Around three decades ago, the first scientific report highlighting the importance of autophagy in bacteria elimination was published. Rikihisa investigated Rickettsia conori infection in guinea pigs and showed that the infection induced the autophagosome formation in the polymorphonuclear cells of the infected animal.19 Later investigations have also confirmed that autophagy has a vital function in the elimination of pathogens including some types of bacteria.20 Although many investigations have been done so far, the exact mechanism of bacterial recognition and elimination by autophagy (xenophagy) has not been clarified yet. Though, it has been recently reported that ubiquitination,21 autophagy receptors, and LC3 interaction are involved in this process.22

It is of great importance to consider that autophagy activation can probably overwhelm the bacterial inhibition of xenophagy and could reestablish its bactericidal role in the host defending mechanisms. As an example, in the host phagocytic cells, Mbt can inhibit different steps of autophagy including phagosome maturation and phagosome-lysosome fusion. Interestingly, autophagy induction using the compounds like rapamycin stimulates the maturation of mycobacterial phagosomes in a Beclin-1-dependent pathway and alongside overpowers the mycobacterial subsistence in infected macrophages.23 This finding was further confirmed using the autophagy induction with IFN-gamma (a cytokine with anti-TB action) in HeLa cell model.24 In another recent investigation, it was shown that the classic anti-TB drugs (isoniazid and pyrazinamide) entail autophagy for their full effectiveness against Mbt in infected host macrophages, as mycobacterial survival is not significantly changed when autophagy genes like Beclin-1 or Atg5 gens are knocked down in this system.25 Yet in another investigation, it was shown that several compounds that promote autophagy while lacking a direct effect on Mbt, also prevent mycobacterial growth or survival.26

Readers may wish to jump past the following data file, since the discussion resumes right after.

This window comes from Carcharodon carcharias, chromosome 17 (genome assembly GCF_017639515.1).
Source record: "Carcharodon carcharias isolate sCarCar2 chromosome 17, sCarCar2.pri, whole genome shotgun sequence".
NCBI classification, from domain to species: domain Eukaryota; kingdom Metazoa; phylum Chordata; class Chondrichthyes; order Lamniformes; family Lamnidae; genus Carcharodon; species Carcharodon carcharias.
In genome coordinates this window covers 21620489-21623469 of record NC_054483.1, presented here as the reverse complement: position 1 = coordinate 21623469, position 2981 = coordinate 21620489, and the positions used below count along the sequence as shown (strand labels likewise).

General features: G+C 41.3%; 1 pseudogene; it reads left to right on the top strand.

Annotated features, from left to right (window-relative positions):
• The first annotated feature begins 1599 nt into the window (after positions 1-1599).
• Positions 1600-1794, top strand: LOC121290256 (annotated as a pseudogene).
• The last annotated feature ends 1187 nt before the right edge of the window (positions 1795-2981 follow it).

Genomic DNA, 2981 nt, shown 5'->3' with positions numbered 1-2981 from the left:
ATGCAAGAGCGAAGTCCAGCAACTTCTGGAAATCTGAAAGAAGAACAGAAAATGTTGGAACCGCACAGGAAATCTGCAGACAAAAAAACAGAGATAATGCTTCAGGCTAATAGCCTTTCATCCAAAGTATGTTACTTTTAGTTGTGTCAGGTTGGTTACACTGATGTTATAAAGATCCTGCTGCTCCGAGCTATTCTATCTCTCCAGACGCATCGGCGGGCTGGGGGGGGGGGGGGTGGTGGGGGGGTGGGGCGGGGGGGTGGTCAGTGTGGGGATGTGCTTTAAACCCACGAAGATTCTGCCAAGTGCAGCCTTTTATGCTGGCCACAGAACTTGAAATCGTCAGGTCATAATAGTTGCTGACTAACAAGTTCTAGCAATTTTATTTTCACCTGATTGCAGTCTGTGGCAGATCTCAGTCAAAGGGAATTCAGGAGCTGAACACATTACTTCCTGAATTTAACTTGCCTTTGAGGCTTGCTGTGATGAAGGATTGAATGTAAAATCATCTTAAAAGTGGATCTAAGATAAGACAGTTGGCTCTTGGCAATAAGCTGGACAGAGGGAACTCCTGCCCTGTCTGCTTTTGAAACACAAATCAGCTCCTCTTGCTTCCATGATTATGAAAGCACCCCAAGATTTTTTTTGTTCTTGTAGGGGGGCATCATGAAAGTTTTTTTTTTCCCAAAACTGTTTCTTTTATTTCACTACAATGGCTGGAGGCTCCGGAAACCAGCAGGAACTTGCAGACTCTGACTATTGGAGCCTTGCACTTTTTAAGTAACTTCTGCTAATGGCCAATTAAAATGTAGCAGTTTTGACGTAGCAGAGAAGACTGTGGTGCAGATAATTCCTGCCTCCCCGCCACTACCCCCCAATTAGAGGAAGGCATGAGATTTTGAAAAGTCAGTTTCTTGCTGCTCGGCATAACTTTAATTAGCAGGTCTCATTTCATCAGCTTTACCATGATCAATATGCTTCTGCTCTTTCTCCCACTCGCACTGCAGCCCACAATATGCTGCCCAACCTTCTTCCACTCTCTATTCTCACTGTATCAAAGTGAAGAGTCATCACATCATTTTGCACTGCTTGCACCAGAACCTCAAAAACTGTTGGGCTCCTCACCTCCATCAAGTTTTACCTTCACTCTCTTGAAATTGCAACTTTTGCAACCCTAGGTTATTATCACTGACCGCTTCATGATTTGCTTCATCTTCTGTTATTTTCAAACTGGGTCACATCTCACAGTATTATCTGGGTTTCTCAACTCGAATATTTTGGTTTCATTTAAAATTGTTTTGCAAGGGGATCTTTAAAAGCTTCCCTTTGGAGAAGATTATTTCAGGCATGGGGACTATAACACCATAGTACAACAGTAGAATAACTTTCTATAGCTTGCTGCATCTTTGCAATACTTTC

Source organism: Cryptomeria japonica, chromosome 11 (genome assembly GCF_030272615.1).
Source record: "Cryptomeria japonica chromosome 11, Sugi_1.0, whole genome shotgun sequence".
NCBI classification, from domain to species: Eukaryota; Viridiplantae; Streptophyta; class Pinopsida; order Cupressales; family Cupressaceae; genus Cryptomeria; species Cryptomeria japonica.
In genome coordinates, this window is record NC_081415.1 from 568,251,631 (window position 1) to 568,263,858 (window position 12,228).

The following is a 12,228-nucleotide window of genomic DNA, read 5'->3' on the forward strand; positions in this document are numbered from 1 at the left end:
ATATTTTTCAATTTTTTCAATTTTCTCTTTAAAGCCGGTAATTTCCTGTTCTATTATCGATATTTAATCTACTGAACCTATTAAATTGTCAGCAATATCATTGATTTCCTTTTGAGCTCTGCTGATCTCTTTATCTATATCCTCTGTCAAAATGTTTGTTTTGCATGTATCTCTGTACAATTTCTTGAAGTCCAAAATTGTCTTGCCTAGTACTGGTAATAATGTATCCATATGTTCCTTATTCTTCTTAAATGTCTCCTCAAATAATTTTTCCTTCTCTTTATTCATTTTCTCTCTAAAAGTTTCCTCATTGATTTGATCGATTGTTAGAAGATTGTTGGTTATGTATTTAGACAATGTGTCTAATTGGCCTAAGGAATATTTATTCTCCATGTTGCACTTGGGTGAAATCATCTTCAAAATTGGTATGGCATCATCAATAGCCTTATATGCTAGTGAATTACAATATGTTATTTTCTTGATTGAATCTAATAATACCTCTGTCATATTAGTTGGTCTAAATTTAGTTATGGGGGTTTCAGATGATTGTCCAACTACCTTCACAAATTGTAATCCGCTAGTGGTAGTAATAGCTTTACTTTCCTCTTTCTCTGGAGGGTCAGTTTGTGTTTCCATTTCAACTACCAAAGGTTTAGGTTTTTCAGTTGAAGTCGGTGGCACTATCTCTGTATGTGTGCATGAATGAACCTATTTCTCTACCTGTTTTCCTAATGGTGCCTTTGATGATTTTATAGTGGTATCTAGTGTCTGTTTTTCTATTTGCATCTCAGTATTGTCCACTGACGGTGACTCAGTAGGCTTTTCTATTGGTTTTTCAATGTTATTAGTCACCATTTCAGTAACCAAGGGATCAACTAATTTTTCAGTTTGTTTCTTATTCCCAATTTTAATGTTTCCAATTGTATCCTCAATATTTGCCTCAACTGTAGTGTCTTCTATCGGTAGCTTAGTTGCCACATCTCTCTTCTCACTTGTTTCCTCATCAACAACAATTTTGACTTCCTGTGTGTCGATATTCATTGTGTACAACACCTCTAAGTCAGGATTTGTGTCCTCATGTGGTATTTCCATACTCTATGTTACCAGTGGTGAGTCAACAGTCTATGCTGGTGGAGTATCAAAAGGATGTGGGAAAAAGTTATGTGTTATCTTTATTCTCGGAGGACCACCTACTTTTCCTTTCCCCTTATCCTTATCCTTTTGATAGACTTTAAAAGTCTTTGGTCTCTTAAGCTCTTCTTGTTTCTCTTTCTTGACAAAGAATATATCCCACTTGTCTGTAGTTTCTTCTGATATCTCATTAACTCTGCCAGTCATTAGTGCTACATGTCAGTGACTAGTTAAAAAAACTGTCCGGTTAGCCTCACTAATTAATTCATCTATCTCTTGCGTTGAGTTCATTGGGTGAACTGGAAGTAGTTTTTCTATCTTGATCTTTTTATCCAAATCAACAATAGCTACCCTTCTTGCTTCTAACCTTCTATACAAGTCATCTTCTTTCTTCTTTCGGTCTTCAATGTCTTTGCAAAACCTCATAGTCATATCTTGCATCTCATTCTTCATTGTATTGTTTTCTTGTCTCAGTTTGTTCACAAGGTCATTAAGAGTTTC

In summary, considering autophagy mechanisms can represent beneficial application in developing new therapeutic strategies in the treatment of TB. As an example, targeting alveolar macrophages, particularly those cells sheltering Mtb, with drugs that can activate autophagy has the probable effect to deliver new approaches in clinical intervention of TB, where host-directed therapies are arranged. Inhaled particles represent an obviously practicable modality to achieve such a targeting. Drug discovery and intervention efforts targeting host signaling pathways which are in control for preventing autophagy could possibly add to the list of the drugs that can be tested for future use in TB treatment. It is of such an importance to test known and innovative molecules that prompt macrophage autophagy in TB model, alone and/or in combination with classical anti-TB medications. These include an approach of dosimetry and proper dose finding with reference to macrophage targeting on the one hand, and drug concentrations developed in systemic circulation on the other to deliver the best therapeutic strategies in TB treatment.

Ethical Approval

Not applicable.

Competing Interests

Authors declare that they have no competing interests.